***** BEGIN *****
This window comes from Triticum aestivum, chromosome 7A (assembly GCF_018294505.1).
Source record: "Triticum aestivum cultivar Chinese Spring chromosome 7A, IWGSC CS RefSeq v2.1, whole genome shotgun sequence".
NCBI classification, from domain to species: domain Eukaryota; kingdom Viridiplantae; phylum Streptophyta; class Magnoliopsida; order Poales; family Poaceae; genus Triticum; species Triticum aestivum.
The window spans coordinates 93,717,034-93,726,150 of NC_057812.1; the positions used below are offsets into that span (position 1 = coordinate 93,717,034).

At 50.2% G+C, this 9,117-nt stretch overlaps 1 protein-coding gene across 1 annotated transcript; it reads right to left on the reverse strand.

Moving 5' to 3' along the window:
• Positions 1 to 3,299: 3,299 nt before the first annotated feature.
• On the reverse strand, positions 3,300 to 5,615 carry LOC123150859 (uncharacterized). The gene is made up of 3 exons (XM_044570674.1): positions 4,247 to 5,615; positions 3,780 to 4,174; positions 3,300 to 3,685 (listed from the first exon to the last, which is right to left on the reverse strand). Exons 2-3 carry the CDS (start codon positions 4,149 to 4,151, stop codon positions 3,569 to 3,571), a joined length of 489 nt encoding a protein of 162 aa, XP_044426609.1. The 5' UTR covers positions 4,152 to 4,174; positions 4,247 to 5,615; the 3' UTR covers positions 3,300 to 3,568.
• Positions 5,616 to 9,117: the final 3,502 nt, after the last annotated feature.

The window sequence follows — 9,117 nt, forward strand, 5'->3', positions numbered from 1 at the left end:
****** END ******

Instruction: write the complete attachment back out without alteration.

This window comes from Triticum aestivum, chromosome 7A (assembly GCF_018294505.1).
Source record: "Triticum aestivum cultivar Chinese Spring chromosome 7A, IWGSC CS RefSeq v2.1, whole genome shotgun sequence".
NCBI classification, from domain to species: domain Eukaryota; kingdom Viridiplantae; phylum Streptophyta; class Magnoliopsida; order Poales; family Poaceae; genus Triticum; species Triticum aestivum.
The window spans coordinates 93,717,034-93,726,150 of NC_057812.1; the positions used below are offsets into that span (position 1 = coordinate 93,717,034).

At 50.2% G+C, this 9,117-nt stretch overlaps 1 protein-coding gene across 1 annotated transcript; it reads right to left on the reverse strand.

Moving 5' to 3' along the window:
• Positions 1 to 3,299: 3,299 nt before the first annotated feature.
• On the reverse strand, positions 3,300 to 5,615 carry LOC123150859 (uncharacterized). The gene is made up of 3 exons (XM_044570674.1): positions 4,247 to 5,615; positions 3,780 to 4,174; positions 3,300 to 3,685 (listed from the first exon to the last, which is right to left on the reverse strand). Exons 2-3 carry the CDS (start codon positions 4,149 to 4,151, stop codon positions 3,569 to 3,571), a joined length of 489 nt encoding a protein of 162 aa, XP_044426609.1. The 5' UTR covers positions 4,152 to 4,174; positions 4,247 to 5,615; the 3' UTR covers positions 3,300 to 3,568.
• Positions 5,616 to 9,117: the final 3,502 nt, after the last annotated feature.

The window sequence follows — 9,117 nt, forward strand, 5'->3', positions numbered from 1 at the left end: